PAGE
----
- The Washington Times - Tuesday, March 6, 2001

Lewinsky agrees to HBO documentary

NEW YORK Just as the details of Bill Clinton's affair with Monica Lewinsky begin to fade into history, the former White House intern has agreed to make an HBO documentary about the investigation into the scandal and its impact on the nation.
Miss Lewinsky told the New York Times that the passage of time has provided her with new perspective that would go beyond what she had revealed in her biography, "Monica's Story."
Sheila Nevins, head of HBO's documentary unit, said she believed there were still issues worth exploration, particularly "why this very minor event became one of such enormous magnitude."
The documentary is expected to air in January.

Sex-change deputy won't change job

SAN ANTONIO A Texas sheriff yesterday said one of his deputies who plans to have a sex-change operation will keep his job running the overnight drunken-driving patrol.

Lt. Brian Lunan's decision to become a woman is supported by the U.S. Constitution and the Americans with Disabilities Act, so he will not be taken out of his current job, Bexar County Sheriff Ralph Lopez said.

"In law enforcement, it's our job to uphold the law. The law allows him to do this, and we will support this like we support any other law," Sheriff Lopez told reporters at a news conference at the county jail in San Antonio.

Lt. Lunan, a 39-year-old father of three and deputy since 1985, will take three years to complete the process of becoming a woman, Sheriff Lopez said.

Prosecutors seek investigative grand jury

LEBANON, N.H. Prosecutors yesterday asked that a special investigative grand jury be convened in the deaths of two Dartmouth professors.

If approved, the panel would be seated in Grafton County Superior Court on March 16, clerk Bob Muh said.

Also yesterday, newly released court documents revealed that one of the teen-agers charged in the deaths of Half and Susanne Zantop was carrying a camping ax in his backpack when he was arrested.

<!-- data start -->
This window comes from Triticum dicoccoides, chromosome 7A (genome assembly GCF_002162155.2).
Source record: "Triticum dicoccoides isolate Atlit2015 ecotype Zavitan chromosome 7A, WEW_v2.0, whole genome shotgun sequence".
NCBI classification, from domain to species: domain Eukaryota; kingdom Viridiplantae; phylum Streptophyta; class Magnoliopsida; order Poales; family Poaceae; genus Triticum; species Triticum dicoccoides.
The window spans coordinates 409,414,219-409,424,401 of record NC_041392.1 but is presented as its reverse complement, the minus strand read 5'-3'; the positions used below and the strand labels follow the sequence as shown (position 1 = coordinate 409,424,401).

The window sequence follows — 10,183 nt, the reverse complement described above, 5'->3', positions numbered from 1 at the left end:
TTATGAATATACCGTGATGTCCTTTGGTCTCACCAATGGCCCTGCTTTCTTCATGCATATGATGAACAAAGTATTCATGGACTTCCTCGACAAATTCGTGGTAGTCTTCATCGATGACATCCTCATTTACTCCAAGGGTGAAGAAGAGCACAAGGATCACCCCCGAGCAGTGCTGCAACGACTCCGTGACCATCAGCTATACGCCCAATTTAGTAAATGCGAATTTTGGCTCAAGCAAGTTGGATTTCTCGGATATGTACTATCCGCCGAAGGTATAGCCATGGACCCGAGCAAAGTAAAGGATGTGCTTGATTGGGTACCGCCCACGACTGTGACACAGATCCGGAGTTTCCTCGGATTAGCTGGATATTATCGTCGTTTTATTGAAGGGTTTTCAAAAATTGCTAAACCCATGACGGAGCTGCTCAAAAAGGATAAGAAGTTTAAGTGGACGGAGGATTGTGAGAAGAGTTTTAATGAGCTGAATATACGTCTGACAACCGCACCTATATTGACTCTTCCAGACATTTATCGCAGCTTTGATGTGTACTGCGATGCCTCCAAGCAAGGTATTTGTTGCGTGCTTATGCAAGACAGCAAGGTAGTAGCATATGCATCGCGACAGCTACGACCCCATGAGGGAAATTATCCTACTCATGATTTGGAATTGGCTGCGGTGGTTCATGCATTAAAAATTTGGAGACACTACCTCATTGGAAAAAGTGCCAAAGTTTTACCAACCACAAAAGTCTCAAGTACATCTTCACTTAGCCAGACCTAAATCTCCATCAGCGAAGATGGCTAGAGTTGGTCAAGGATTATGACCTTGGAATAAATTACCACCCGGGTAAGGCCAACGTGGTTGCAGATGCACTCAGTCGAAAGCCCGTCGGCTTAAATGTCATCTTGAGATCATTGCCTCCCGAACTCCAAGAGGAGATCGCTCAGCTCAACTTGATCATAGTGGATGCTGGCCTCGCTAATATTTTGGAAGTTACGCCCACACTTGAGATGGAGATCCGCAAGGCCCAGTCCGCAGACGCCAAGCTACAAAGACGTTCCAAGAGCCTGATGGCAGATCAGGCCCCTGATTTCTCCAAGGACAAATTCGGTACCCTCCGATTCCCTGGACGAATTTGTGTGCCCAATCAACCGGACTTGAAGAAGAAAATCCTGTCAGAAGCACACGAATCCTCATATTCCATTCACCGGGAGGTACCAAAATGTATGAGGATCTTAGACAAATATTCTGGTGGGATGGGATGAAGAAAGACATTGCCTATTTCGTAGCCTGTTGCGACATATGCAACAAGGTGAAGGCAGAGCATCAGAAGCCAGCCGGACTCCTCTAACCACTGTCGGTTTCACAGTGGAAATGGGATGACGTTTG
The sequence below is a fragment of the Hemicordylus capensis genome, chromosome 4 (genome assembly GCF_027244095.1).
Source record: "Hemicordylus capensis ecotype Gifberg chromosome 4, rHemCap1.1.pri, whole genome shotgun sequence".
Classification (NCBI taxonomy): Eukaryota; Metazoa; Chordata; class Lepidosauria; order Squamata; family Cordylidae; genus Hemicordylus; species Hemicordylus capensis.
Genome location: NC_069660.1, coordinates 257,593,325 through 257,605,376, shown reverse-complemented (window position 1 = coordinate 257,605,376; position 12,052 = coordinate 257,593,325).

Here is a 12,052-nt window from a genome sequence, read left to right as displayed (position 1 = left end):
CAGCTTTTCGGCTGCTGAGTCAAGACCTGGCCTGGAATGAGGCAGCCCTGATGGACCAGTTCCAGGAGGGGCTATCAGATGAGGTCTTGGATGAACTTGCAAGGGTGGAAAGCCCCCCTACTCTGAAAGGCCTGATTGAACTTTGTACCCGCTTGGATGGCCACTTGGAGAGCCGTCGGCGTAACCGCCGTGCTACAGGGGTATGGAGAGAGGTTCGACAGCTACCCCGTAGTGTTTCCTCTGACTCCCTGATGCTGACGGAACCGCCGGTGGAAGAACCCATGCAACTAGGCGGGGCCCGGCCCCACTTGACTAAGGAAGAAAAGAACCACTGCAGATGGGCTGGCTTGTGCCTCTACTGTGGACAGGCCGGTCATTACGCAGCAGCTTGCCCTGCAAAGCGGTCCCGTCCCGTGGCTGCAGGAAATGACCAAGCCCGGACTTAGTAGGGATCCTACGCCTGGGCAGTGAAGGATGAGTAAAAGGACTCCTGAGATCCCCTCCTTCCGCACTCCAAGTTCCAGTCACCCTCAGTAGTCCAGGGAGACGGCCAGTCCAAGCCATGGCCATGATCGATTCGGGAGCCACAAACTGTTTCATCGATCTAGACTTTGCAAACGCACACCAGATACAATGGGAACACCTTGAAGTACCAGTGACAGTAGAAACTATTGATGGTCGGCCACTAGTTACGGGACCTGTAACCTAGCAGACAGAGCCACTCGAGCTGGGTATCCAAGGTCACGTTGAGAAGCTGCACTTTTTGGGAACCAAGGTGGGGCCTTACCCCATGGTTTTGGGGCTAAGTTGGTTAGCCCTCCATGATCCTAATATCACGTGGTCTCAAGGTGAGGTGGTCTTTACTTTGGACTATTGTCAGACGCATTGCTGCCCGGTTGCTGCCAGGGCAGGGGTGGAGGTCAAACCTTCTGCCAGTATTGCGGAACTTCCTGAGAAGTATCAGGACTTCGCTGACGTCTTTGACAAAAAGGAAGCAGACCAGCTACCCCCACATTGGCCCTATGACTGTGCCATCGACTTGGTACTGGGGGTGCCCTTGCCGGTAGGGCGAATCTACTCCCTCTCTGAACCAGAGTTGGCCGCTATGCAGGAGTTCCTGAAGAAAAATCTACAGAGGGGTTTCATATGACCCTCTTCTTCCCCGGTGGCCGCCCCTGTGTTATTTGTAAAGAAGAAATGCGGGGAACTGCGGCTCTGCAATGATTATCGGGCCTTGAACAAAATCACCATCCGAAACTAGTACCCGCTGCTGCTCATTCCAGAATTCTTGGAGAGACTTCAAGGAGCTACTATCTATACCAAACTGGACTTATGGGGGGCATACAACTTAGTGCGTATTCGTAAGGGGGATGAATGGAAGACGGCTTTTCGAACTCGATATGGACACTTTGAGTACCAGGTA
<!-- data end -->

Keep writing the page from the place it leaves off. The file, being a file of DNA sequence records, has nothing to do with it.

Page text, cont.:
Officers obtained a warrant to search James Parker's backpack after the 16-year-old told them about the ax.

The youth and his friend Robert Tulloch, 17, were arrested in Indiana on Feb. 19 after a nationwide hunt. They are charged with first-degree murder in the Jan. 27 stabbing deaths.

Florida governor urges voting reforms

TALLAHASSEE, Fla. Florida Gov. Jeb Bush urged state lawmakers yesterday to set up uniform ballots and help counties upgrade voting machines in the wake of glitches in the state's election process that left the U.S. presidency in the balance for more than a month.
Gov. Bush, who is the younger brother of President Bush, told reporters Florida should take the lead in preventing the types of irregularities that came to light following the Nov. 7 presidential election.
An extraordinarily close result in Florida was followed by a protracted dispute over hand recounts of votes as Democrat Al Gore sought to chase down his rival's razor-thin lead.

Mind-exercising helps against Alzheimer's

Adults with hobbies that exercise their brains such as reading, jigsaw puzzles or chess are 2 and 1/2 times less likely to have Alzheimer's disease, while leisure limited to TV watching may increase the risk, a study says.
A survey of people in their 70s showed that those who regularly participated in hobbies that were intellectually challenging during their younger adult years tended to be protected from Alzheimer's disease. The finding supports other studies showing that brain power unused is brain power lost.
The study is also more bad news for the couch potato, said Dr. Robert P. Friedland, first author of the research appearing today in the Proceedings of the National Academy of Sciences.
"Television watching is not protective and may even be a risk factor for Alzheimer's disease," said Dr. Friedland, an associate professor of neurology at Case Western Reserve University.


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